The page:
Today, it is estimated there are over 200,000 volunteers in police work throughout the United States. Although the need for such volunteers has never been greater, there is a lack of published materials regarding the nature of volunteer police work and how qualified citizens may augment police services. American Volunteer Police: Mobilizing for Security provides a selective overview of the history, organizations, operations, and legal aspects of volunteer police in various U.S. states and territories.
Designed to help police leaders adopt or modify their own volunteer programs, the book:
- Highlights what average Americans have done and are currently doing to safeguard their communities
- Presents contributions of police and safety volunteers at all levels of government—including the work of FEMA volunteers, the Civil Air Patrol, and the Coast Guard Auxiliary
- Examines youth involvement in contemporary police departments
- Discusses a variety of legal matters concerning volunteer participation in policing
- Includes the latest Commission on Accreditation for Law Enforcement Agencies, Inc. (CALEA) standards concerning auxiliary and reserve police
- Explores new roles for volunteer police, including the treatment of homeless persons, the prevention of human trafficking, violence prevention in schools, immigration and border protection, and the establishment of college-level reserve police officer training cadet programs
Framed by modern concerns for homeland security and community safety, the book places the topic in historical and international contexts. It will serve as a catalyst for the development of courses as well as growth in the number of qualified volunteer police, a necessary resource for homeland security.
A 103-page online instructional manual is available for instructors who have adopted this book. It includes model answers to each of the review questions found at the end of each chapter as well as additional student exercises and related updated references.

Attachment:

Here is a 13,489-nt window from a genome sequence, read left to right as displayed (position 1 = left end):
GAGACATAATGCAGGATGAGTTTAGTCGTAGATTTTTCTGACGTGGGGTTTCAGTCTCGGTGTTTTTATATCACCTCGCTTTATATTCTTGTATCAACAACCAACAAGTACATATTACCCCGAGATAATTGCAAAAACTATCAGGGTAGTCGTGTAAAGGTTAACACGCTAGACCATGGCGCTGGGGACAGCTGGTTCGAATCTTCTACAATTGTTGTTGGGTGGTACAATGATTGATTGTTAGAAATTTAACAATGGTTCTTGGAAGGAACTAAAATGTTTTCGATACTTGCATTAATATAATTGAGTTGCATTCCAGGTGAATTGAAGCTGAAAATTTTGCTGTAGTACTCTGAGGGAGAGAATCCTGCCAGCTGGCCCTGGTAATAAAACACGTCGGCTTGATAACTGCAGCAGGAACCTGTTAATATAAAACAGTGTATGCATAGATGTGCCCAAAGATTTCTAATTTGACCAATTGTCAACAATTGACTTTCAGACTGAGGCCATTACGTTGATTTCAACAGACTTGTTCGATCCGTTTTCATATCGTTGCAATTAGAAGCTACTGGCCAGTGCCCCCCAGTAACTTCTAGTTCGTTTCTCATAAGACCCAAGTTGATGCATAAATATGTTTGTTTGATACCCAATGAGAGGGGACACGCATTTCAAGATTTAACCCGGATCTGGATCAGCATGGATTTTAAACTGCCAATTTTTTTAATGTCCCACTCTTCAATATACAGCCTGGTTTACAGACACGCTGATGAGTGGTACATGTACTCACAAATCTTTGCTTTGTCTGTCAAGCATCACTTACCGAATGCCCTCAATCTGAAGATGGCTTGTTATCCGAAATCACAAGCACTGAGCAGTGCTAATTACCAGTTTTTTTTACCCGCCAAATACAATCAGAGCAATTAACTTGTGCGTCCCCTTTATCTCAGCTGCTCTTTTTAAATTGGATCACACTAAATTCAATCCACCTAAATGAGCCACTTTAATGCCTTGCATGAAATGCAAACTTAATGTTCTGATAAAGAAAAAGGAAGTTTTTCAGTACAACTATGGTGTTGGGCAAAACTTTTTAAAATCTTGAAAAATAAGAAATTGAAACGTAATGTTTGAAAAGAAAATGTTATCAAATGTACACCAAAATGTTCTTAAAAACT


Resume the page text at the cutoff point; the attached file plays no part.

Table of Contents
Overview of Volunteer Policing
Mobilizing for Security
The Early History of Volunteer Police
Auxiliaries and Reserves: Volunteer Police Generalists
Volunteer State Police
The Federal Government and Volunteer Policing
Special Issues in Volunteer Policing
Non-Sworn Roles of Adults in Volunteer Policing
Youth Involvement in Police Work
Youth Involvement in Public Safety and Security at the Federal Level
Legal Issues and Volunteer Police
Volunteer Police and the Prevention of Human Trafficking
The Future of Volunteer Police
Appendix A: The Commission on Accreditation for Law Enforcement Agencies Reserve and Auxiliary Police Standards
Appendix B: Modern Era National Service Time Line
Appendix C: Preventing Terrorist Attacks
Appendix D: Selected Government Internship Opportunities with Federal Government Intelligence Agencies and Law Enforcement Agencies
Appendix E: Human Trafficking—A Brief Annotated Bibliography
Martin Alan Greenberg has headed criminal justice programs at several universities, having earned his Ph.D. degree from the City University of New York and Juris Doctorate (J.D.) from New York Law School. He has worked as a senior court officer, probation officer, school security assistant, and law clerk. Dr. Greenberg was also a member the New York City Auxiliary Police Force for 12 years, obtaining the rank of auxiliary deputy inspector. His earlier books dealing with volunteer police include: Auxiliary Police: The Citizens Approach to Public Safety (1984) and Citizens Defending America: From Colonial Times to the Age of Terrorism (2005).
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